I remember the first time I heard a thinly veiled racist comment about the Point. Biloxi's mayor, O'Keefe, I think it was, or something like that, made the comment that Katrina had given Biloxi the opportunity to "reinvent the Point". "Reinvent". I always wanted to ask him which "reinvention" he had in mind - the one that made the Point sing in its heyday? The Slovak, Slovene and Moravian Point that gave us the Voynivichs, the Gillichs, and Cospelichs? Then they started showing all their giant mock ups of plans and full-color drawings and renderings of condos and parks where the working-class bungalows and flowerbeds used to be. I asked my Mom and Dad that Christmas after the storm where the Vietnamese fishermen were supposed to live. They didn't know. And I always got the impression that the people who ought to have didn't care.
And then BP went and had its giant cock-up in the Gulf. Dead people, dead cultures, dead fish, dead ecosystems: some of the richest and most biodiverse land and water in the world was covered in Haley's "sheeeen" and orange sludge and tarballs. "It'll come back," we all heard. "It's been under assault for years from agricultural runoff and non-native species and overfishing, this won't be any different," we all heard. But now there's this.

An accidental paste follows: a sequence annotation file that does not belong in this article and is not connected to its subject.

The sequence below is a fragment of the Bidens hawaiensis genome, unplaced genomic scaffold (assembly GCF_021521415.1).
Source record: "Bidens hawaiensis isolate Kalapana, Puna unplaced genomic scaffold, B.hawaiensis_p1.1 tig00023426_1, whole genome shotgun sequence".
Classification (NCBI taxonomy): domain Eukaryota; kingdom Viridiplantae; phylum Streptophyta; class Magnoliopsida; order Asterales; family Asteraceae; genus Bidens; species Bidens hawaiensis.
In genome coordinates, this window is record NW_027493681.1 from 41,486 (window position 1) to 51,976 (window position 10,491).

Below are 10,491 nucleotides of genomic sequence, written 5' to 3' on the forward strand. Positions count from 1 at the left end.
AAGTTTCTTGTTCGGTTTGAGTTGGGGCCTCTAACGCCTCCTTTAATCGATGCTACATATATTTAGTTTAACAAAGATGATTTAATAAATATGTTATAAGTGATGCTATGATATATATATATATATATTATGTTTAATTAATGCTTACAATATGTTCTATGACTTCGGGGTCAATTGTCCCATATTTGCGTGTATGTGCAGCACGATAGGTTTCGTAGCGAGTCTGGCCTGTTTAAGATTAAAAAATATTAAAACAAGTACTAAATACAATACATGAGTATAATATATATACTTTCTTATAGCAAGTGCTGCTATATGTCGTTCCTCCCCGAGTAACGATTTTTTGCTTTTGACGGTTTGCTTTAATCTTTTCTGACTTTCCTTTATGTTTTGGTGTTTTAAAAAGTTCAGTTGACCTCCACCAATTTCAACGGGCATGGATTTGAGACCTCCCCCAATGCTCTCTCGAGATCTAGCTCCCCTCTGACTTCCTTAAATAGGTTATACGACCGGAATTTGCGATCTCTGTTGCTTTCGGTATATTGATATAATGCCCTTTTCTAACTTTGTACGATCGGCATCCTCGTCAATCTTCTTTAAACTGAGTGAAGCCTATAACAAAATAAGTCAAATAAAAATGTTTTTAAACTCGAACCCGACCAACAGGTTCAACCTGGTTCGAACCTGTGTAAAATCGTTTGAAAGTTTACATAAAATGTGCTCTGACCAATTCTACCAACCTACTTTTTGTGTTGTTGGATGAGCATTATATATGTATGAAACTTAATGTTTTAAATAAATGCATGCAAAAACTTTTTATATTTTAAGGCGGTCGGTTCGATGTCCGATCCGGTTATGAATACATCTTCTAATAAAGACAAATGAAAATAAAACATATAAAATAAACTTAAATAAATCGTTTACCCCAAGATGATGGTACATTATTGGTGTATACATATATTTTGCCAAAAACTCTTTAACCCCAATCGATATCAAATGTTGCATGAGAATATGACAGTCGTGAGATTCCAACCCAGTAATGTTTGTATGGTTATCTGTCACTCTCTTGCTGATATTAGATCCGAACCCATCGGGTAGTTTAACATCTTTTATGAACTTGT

And these families, who came and worked and worked and weathered the storm and rebuilt and only wanted to fish?
One interviewee, Biloxi shrimper Tuan Tran, talked of his father’s death on the battlefield during the Vietnam War. Tran was forced to quit school to begin fishing to help feed his family. After years of suffering under Communist rule due to his father’s “friend of the enemy” status, he made the difficult decision to leave his family in hopes of finding a better future for them, and he escaped Vietnam by boat, feeding the crew by fishing while lost at sea for 15 days.Where is their American Dream? Katrina made sure it wasn't on the Point. And BP's done its best to make damn sure it won't be in Biloxi.
Eventually making it to Biloxi to fish, the only work he could pursue immediately without knowing English, he has supported his wife and two children, who still live in Vietnam, through the shrimp he catches and sells off Biloxi’s Back Bay dock. Since Katrina, Tran has been living on his small boat to save money for his family in Vietnam so that they can attend school and “have a better life.”
Since the oil spill he now says there is “no shrimp, no shrimp” and worries about his family’s future more than ever. “Most fisherfolk interviewed say the oil spill impact is worse than Katrina’s, where at least they could pick up a hammer and begin rebuilding,” Van Zandt said.
The University of Southern Mississippi has many of its interviews available for listening online. Visit the Center virtually for more information.
Their Mississippi Moments podcasts are a treasure trove of information, from how to grow oyster beds to the Deacons of Defense.